"Waiting for Godot" follows the lives of a pair of men who divert themselves while they wait expectantly and unsuccessfully for someone named Godot to arrive. They claim him as an acquaintance but in fact hardly know him, admitting that they would not recognise him were they to see him. To occupy themselves, they eat, sleep, converse, argue, sing, play games, exercise, swap hats, and contemplate suicide — anything "to hold the terrible silence at bay".
Over the last 12 months we have seen many biotechs act in a similar manner. They open their offices in the morning, make coffee, discuss the world, go to networking meetings and wait for the miraculous Godot to arrive, bringing with him the funding they require to continue actually doing something constructive.
In many ways we can’t blame them. If you knew that to continue your research operations as you should would burn all your cash away within 6 months, but by downsizing as far as you can and putting projects into hibernation would allow you to eek that cash out for 18 months, well, what would you do?
However, when and if Godot ever arrives he will find a company that no longer has the infrastructure to rapidly take forward its research projects. He will also notice that the patent clock has been ticking and the value of the company’s IP will have eroded. He will certainly ask the question, “What have you achieved over the last year?” Even if Godot brings money with him, he might not want to invest.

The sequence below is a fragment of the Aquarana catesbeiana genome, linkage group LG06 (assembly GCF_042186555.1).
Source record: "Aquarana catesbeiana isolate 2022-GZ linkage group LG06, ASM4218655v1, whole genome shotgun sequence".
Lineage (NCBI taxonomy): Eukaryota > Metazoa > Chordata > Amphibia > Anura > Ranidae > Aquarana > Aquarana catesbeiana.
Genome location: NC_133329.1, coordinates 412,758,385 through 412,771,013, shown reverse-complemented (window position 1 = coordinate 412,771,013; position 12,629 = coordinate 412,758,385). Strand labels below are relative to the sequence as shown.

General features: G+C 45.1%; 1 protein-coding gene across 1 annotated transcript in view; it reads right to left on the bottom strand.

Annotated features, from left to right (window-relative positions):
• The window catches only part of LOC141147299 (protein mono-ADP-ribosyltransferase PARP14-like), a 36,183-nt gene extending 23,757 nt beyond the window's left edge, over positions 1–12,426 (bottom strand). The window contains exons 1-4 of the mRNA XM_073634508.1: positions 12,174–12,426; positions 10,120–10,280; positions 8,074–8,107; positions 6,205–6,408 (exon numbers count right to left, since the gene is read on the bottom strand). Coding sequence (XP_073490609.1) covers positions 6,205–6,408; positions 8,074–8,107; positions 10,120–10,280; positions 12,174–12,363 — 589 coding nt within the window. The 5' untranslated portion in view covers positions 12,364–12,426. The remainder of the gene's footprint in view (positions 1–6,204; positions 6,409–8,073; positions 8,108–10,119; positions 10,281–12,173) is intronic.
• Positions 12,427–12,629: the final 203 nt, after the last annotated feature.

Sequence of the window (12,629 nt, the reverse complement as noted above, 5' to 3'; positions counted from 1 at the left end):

Perhaps he is still here, but, like Vladimir and Estragon in Beckett’s play, biotech companies would not recognise him if they saw him. They know that he used to look like a Venture Capitalist, but he put that costume aside some years ago. For a while he looked like a pharmaceutical company and many biotechs are still looking for him in that guise. Perhaps it is time for another organisation to assume the role.
The UK government believes that it has created a mini-Godot through the Office of Life Sciences. They hope that by investing £150 million on a matched basis with the private sector that a fund of £1 billion can be developed over the next 10 years. This is a laudable intention, but it just might be too little too late and be accompanied by too much red tape.
So, along with our clients, we wait.
At present the UK is still holding onto to second place in the global league table of pharmaceutical innovators, but other countries are catching up. This could be partly because UK biotech can’t afford to do much and partly because many of the innovators have already moved out
CH&B is situated at the heart of the Cambridge biocluster - the most important biocluster in Europe - and yet in the last 12 months 95% of our revenue has come from outside the UK. We have heard similar stories from our competitors. If Godot doesn’t show up soon, like many other companies active in this sector, we may have to reconsider our location. If the exodus of innovators and support companies continues to its extreme end, Godot may not visit the UK at all.